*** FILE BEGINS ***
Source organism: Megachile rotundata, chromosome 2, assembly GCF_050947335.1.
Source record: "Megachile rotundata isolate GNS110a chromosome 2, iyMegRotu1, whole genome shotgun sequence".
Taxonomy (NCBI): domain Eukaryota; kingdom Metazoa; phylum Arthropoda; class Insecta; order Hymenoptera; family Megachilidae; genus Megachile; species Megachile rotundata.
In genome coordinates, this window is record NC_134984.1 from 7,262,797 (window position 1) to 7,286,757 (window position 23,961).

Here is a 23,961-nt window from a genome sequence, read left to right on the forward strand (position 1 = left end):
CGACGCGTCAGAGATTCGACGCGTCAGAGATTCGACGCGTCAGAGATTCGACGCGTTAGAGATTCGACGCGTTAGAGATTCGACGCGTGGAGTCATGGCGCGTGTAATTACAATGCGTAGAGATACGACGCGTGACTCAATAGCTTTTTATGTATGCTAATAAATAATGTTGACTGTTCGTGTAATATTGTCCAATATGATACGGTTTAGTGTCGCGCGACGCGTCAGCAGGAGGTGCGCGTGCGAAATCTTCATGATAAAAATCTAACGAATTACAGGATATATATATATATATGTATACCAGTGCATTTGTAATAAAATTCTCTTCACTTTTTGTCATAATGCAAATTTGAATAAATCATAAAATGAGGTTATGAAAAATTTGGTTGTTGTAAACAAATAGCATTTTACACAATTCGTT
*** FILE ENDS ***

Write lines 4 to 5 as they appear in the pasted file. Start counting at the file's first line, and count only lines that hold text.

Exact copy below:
In genome coordinates, this window is record NC_134984.1 from 7,262,797 (window position 1) to 7,286,757 (window position 23,961).

Here is a 23,961-nt window from a genome sequence, read left to right on the forward strand (position 1 = left end):